IT WAS DIFFERENT. It felt strange and it was fun.

Sunday morning, instead of lining up for an American Birkebeiner with a few hundred other skiers in my start wave and sharing the Birkie trail with more than 7,000 other skiers from Cable to Hayward, I lined up all by myself at Razorback Ridges in Sayner to start my virtual 2021 Kortelopet companion race of the Birkie.

After completing my 20th 55K Birkebeiner last year, this year, in a nod to a 71-year-old aching body, I signed up last June to do the shorter 26K Kortelopet.

Somewhere around one-third of all skiers registered for the Birkie, Kortelopet or Prince Haakon race, myself included, later opted for a virtual race.

My course was different, with Razorback being challenging at times, but without the huge steep hills found on the Birkie trail. Razorback is my trail, one I founded in 1981, and the trail system I have skied thousands of kilometers on so I had that going for me.

My cheering section at the start consisted, first and foremost, of my lovely wife with her ever-present camera and equally ever present, and sometimes annoying, clanging cowbell which she shakes with great gusto. Also on hand were Gordie and Molly, faithful dogs both, and fellow Razorback trail groomer Robert Polic.

The usual throng of spectators at a Birkie start were missing. So were the throngs of skiers testing their wax, skiers kibitzing in the warmth of a mammoth warming tent, the cannon shots that start each wave on the way to Hayward, the dozens of school buses bringing skiers to the start area and all the other things that make the Birkebeiner such a spectacular event.

Gone too was the youth that once carried me to times ranging usually from 4:50 to 5:20 on the Birkie course. Gone this year was any kind of serious training. First, it was no snow, then, bone-chilling cold which I used to ski in, but now won’t even consider venturing out in.

Because of the cold snap, I hadn’t skied in 17 days until I did an 8K warm-up outing the day before my virtual Kortelopet.

When it came time to start, I pushed off in high spirits. Just me, the trees, a little breeze and occasionally other skiers I either passed or who passed me, more often the latter.

My first lap was a 9.1K loop around Lions Pride. I felt good, strong. I didn’t ski particularly fast, nor really slow, mostly just half-fast.

Back at the warming shelter, I hydrated with a bottle of energy drink and slid a couple of gooey energy replacement gel packs down my throat. Then, it was off for lap No. 2.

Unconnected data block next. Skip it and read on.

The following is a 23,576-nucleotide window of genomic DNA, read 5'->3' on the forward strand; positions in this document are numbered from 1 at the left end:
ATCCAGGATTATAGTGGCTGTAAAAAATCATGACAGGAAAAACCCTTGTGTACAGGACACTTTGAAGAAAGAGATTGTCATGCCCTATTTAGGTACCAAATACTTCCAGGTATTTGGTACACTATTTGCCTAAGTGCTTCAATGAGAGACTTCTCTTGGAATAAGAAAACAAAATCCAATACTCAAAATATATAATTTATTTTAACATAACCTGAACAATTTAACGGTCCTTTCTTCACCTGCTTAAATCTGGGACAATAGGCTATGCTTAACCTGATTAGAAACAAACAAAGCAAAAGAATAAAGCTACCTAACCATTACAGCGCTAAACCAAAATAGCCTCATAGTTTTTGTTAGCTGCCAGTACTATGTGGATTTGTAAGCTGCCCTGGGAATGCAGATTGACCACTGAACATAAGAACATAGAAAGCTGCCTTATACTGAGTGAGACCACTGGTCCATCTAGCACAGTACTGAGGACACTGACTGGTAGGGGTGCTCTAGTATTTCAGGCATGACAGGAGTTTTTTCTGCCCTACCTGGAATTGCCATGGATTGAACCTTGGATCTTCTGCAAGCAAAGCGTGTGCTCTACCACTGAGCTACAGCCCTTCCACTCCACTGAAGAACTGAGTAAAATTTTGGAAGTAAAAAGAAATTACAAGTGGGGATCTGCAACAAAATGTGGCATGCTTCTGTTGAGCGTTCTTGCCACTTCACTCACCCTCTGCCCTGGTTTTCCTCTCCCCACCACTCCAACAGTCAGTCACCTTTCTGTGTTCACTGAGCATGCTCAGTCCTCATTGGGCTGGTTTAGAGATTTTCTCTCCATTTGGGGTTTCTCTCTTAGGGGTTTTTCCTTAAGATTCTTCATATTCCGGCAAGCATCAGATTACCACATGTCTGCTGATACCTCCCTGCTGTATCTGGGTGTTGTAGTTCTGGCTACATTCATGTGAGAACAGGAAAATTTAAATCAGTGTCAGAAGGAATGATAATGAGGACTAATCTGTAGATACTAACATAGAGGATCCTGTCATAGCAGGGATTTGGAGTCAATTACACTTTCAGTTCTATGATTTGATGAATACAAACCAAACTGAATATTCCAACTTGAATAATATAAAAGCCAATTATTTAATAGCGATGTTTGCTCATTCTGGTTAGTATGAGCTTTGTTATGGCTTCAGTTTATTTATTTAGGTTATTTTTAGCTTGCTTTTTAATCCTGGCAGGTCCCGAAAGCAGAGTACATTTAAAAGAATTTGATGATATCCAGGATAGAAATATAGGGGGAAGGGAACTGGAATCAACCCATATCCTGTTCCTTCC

Along the way, recreational skiers out for a Sunday tour gave me words of encouragement. I stopped here and there, and chatted with a few. That was part of the fun of a totally un-serious Kortelopet “race.”

Back at the warming building it was more hydration and gel packs. With some hearty “hiyah, hiyahs” from skiers getting ready to head out for their recreational tours, I was on my way for a third and final lap.

Having skied only about 12K on my longest previous ski this winter, I knew I would be wearing down. Arms and legs get heavy when forced to carry a load more than twice as far as they have carried in a long time.

Whereas early in the race I counted off kilometers, by the time I got to about the 5K mark to go, I was measuring the remaining distance in tenths of kilometers. Heading up a series of four hill climbs, it was a countdown of four, three, two, one and on to a flat easy ski to the finish.

Earlier in the week, I had joked about having thousands of cheering supporters lined up safely 6 feet apart along the inbound trail for a mile or two, but somehow, they were missing. Instead, some wiseacre had hung two jock straps from a tree not far from the finish. He or she must have wanted to make sure there would be at least two supporters to silently cheer for me.

Thanks to my lovely wife, I did have a bunch of her friends waiting for me at the finish. My wife had her cowbell going and just like at the real Birkie, there was that final little rush of adrenaline as I crossed my personal finish line to their cheers.

Unfortunately, none of them had brought a single dollop of Crown Royal with which I could celebrate my solo Kortelopet victory, but good friend Linda Waddell Tameling saved the day when she later brought, not just a dollop, but a little jug of the precious liquid. I put a small amount of it to good use in short order, sincerely thanking my new “bestest” friend for providing the best rehydration drink of the day.

Next year, hopefully, it will be back to the real Birkie course. It will be another Kortelopet for me, as I have sworn that my full Birkie days are done. The finish will be on Main Street in Hayward where thousands of spectators will cheer me and my fellow skiers to the finish line.

Birkie Fever is still in my blood.